Monthly Archives: February 2013

So. This guy is an asshole.

The title of this post pretty much sums up my reaction to this link, which came across my Twitter feed today. Nathan Graziano, posting at The Good Men Project, discussing his reaction to women wearing yoga pants.

Much has already been said about this post, but for the benefit of my family and friends who might not have seen it, I’ll sum up (and react): Mr. Graziano finds yoga pants sexy. He has trouble focusing on his workout because of all the women in yoga pants. In fact, Mr. Graziano apparently regards the gym as a sort of soft-porn experience, generally, but the yoga pants are putting him over the edge. He knows that women SAY they wear them because they’re comfortable, but, really, couldn’t you just wear sweats? I mean, you wouldn’t wear such tight clothes if you didn’t want people to see your bod, right? So, women, you are complicit in my inability to focus on my workout because of your deliberate sexiness.

So, a few things. First, yes, yoga pants are sexy. I’m going to grant him that. I’m not going to be one of those women who claims she had no idea that pants that show off your legs, butt, and hips are sexy (especially if you have good legs, butt, and hips). My husband has bought me at least three really nice pairs of yoga pants over the years, and NOT because he knows I like to be comfortable. It’s because I have nice hips and legs, and he has a thing for athletic women. So, fine.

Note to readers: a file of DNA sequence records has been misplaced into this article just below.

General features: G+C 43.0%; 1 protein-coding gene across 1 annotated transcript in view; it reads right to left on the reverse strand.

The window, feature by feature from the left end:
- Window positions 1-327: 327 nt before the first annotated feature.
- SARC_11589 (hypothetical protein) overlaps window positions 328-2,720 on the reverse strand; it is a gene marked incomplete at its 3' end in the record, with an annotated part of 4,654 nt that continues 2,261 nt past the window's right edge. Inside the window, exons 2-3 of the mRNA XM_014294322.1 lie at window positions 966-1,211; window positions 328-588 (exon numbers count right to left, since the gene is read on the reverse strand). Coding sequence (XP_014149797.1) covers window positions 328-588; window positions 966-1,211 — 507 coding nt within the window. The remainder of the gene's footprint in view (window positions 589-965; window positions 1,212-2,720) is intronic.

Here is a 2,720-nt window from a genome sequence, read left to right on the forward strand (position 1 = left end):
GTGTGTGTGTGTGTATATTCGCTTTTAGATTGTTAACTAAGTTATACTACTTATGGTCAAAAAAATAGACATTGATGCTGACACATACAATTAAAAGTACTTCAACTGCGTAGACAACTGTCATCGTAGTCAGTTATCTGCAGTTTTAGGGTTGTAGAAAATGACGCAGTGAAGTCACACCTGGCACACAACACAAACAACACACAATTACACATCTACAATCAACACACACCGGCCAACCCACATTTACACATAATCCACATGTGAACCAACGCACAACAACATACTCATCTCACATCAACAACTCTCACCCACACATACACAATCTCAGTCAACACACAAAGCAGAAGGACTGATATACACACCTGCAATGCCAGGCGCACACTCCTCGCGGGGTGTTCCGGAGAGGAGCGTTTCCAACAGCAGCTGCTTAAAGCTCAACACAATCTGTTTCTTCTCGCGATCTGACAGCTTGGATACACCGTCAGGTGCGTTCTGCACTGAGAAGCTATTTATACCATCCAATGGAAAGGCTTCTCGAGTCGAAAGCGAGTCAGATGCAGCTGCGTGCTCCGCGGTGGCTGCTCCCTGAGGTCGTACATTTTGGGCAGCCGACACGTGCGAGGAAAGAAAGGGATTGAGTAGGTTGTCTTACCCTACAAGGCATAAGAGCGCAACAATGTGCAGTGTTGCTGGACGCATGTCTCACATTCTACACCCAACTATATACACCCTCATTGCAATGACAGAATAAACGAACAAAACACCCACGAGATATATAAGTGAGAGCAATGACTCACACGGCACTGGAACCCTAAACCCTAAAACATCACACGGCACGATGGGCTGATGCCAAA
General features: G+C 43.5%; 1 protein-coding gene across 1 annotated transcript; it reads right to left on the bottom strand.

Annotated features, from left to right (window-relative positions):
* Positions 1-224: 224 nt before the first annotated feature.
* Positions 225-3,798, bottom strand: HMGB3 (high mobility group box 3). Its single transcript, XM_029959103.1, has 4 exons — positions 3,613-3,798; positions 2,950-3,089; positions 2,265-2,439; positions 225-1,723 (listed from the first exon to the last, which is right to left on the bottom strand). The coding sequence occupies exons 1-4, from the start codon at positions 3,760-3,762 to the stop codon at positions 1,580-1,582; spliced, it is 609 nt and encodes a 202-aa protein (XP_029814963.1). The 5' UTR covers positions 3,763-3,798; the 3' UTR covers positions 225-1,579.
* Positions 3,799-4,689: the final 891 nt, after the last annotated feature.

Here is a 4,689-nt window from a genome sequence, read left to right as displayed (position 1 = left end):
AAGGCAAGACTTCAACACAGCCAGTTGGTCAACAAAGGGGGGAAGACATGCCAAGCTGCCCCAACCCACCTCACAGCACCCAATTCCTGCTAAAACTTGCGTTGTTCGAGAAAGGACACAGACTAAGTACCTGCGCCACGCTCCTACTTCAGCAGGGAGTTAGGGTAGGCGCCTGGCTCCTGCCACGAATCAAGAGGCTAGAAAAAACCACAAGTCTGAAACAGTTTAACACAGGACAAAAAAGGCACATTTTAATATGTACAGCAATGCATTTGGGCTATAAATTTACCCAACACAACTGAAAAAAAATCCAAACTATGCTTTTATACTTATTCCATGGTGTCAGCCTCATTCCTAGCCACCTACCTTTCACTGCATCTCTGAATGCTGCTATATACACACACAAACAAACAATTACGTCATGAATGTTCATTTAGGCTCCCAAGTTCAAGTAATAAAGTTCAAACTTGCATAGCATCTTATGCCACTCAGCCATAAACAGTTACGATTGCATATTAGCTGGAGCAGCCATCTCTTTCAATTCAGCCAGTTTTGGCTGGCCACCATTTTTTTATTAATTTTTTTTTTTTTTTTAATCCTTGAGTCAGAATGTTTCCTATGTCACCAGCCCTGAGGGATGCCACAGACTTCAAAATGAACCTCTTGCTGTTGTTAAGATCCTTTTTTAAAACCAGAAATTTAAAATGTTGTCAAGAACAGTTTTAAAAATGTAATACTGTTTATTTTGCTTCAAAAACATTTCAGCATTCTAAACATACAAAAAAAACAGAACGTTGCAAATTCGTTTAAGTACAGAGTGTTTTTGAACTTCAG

They are also very comfortable. I did hours of yardwork yesterday in one of the aforementioned pairs of yoga pants. And I wasn’t trying to get the neighbors to look at my butt. It turns out that tight, stretchy fabrics are excellent for exercising in, especially when it’s still a bit too nippy outside to be wearing shorts and a tank top (and, anyway, god forbid I should show any skin, what with the men being sure I’m being all sexy while pruning roses just for them).

First, I wanted to focus, a bit, on something the commentaries I’ve read have omitted: Mr. Graziano is, for the most part, talking about how he can’t focus on his workout because of the women wearing…exercise clothing. He’s not actually complaining about women wearing yoga pants outside of the gym (more on that in a second). It seems that, in his view, even the women wearing them as they are intended are, at least in part, doing so because they want guys like him to look at their butts.

Now, on to the “wearing them other places” part of the story. It seems the only reason you’d ever wear these garments anywhere other than the gym is if you were deliberately sexualizing them and asking for men to check you out. This is the part that blows me away. The world apparently works like this: 1) Women wear clothing. 2) Men find clothing sexy on women. 3) If women continue to wear said clothing, they must be inviting sexual attention from men. 4) Said clothing is therefore sexy, and inappropriate to wear where men might see you, unless you, again, want them to hit on you.

The thing is, in a moral world, what I wear should not be dictated by whether or not some guy(s) might think my butt looks cute in it. It’s the exact same mental acrobatics that leads to questions about why a woman was wearing such a short skirt at that party. Answer #1 is: It’s none of your goddamned business WHY I chose the clothes I wore to the party. Or to Starbucks (another place I wore yoga pants yesterday). Answer #2 may be: because they’re comfortable. Or: Because I look good in them, which makes me feel good. It may even be, “Because I was hoping men would hit on me today,” or, “I’m hoping to get laid tonight.” The thing is, though, which of those answers it is is OUR business, until and unless we make it yours. Simply wearing the clothes does NOT make it your business.